The forms of fraud most frequently reported to the SEC include one or a combination of the following:

  • FALSE OR MISLEADING CYBERSECURITY DISCLOSURES Revealed By Cybersecurity Whistleblowers
  • FALSE BOOKS & RECORDS Often Termed Accounting Fraud
  • STOCK PRICING SCHEMES Which Includes “Pump And Dump” Machinations
  • BLOCKCHAIN AND ICO FRAUD Reported By Cryptocurrency Whistle Blowers

Other terms and types of fraud when related to a public company are insider trading, embezzlement, misappropriation of funds, noncompliance with auditor independence rules, hedge and mutual fund fraud, misrepresentation of corporate finances, Ponzi and pyramid schemes.

Financial crimes may directly target a handful of victims, but in many cases they harm all American taxpayers. Whistleblowers play an important role in holding fraudsters accountable.

SEC Whistleblowers May Receive Multi-Million-Dollar Payouts

Information from whistleblowers is so important and necessary to successful government investigations that anyone who provides substantial assistance may be entitled to a significant financial award.

Whistleblowers can receive between 10% and 30% of any money recovered by the government through penalties, fines, interest or legal damages, so long as the total of recoveries and penalties exceeds $1 million.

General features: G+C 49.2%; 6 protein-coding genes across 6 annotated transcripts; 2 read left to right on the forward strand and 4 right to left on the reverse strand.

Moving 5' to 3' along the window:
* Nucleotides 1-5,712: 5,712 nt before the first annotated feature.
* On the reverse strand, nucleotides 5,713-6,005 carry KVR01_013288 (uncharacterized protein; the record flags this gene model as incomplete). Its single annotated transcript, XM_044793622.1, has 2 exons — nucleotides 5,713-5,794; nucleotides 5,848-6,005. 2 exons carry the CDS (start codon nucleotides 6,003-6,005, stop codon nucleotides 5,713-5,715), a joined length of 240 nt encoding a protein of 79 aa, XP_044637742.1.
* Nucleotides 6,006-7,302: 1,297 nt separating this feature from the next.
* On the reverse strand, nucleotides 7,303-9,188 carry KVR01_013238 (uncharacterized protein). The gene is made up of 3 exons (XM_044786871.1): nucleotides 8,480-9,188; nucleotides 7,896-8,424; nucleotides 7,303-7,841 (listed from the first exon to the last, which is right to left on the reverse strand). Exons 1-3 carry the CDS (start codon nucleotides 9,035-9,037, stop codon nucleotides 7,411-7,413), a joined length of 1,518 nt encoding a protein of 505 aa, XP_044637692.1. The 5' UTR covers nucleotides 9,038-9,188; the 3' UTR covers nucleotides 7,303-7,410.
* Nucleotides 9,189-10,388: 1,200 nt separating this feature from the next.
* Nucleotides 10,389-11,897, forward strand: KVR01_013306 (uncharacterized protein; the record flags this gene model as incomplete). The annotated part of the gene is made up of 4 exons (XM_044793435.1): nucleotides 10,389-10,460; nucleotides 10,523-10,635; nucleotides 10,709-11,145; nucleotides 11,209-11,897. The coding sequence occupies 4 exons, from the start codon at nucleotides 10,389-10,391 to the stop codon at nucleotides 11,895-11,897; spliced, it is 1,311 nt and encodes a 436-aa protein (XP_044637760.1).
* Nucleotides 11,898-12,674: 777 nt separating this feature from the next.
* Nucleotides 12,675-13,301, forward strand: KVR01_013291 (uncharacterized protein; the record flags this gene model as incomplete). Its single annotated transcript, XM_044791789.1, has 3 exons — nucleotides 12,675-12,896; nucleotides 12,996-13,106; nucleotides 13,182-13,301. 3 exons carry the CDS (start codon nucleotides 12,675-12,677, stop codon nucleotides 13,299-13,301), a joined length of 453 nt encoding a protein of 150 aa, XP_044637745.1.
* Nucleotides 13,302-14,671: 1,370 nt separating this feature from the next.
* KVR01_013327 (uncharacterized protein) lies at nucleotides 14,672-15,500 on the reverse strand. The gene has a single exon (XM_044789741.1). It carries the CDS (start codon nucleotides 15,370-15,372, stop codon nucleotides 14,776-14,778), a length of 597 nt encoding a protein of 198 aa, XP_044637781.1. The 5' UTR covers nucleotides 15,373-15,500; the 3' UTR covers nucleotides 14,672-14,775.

Although the $1 million threshold may appear to limit whistleblower rewards, many financial fraud schemes are wide in scope and involve millions of dollars, and the government only pursues the most significant cases. Therefore, most SEC cases easily surpass $1 million. Once that criteria is met, there is no ceiling to what a whistleblower can earn.

Since the Dodd-Frank Act was passed in 2010, the SEC has recovered more than $2 billion thanks to tips from whistleblowers. In return, the agency has awarded more than $500 million to those whistleblowers, with the highest award topping $50 million.

As most people with inside knowledge of corporate misconduct are employees or ex-employees, the law protects them from employer retaliation.

Halperin Bikel lawyers know how to prepare, package and present your case so that it will attract the interest of the federal prosecutors who sift through literally thousands of complaints each year to select the handful they will pursue.

Dodd-Frank Retaliation Protections for Whistleblowers

Dodd-Frank is clear that employers cannot retaliate against employees for giving information to the SEC; testifying or otherwise assisting with an SEC investigation; or making disclosures required under the law.

Employers cannot: